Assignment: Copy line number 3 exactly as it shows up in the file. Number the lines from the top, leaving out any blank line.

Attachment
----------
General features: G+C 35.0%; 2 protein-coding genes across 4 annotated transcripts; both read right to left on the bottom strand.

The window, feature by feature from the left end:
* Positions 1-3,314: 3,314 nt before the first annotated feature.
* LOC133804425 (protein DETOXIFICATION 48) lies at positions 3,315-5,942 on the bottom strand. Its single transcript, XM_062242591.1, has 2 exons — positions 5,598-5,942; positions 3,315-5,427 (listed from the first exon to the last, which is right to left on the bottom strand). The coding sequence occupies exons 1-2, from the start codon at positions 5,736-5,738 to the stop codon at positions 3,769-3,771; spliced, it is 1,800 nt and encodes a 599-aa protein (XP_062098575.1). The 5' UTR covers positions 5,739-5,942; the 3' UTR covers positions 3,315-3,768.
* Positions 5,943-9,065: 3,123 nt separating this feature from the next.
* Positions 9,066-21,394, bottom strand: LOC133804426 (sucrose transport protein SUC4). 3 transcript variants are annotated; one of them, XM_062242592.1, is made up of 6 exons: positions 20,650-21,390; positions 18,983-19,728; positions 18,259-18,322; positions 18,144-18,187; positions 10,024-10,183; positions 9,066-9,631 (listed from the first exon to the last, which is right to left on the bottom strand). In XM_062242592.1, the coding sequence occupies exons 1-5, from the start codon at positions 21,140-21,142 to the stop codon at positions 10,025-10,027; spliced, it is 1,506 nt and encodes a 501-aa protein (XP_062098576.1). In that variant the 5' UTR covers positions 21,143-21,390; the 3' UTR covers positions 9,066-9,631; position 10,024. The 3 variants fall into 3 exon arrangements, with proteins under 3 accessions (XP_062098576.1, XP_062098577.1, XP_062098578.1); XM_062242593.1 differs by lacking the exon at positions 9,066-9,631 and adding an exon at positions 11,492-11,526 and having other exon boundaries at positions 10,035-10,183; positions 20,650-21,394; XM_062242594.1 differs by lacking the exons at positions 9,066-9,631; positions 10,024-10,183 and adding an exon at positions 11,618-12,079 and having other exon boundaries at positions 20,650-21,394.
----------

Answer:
* Positions 1-3,314: 3,314 nt before the first annotated feature.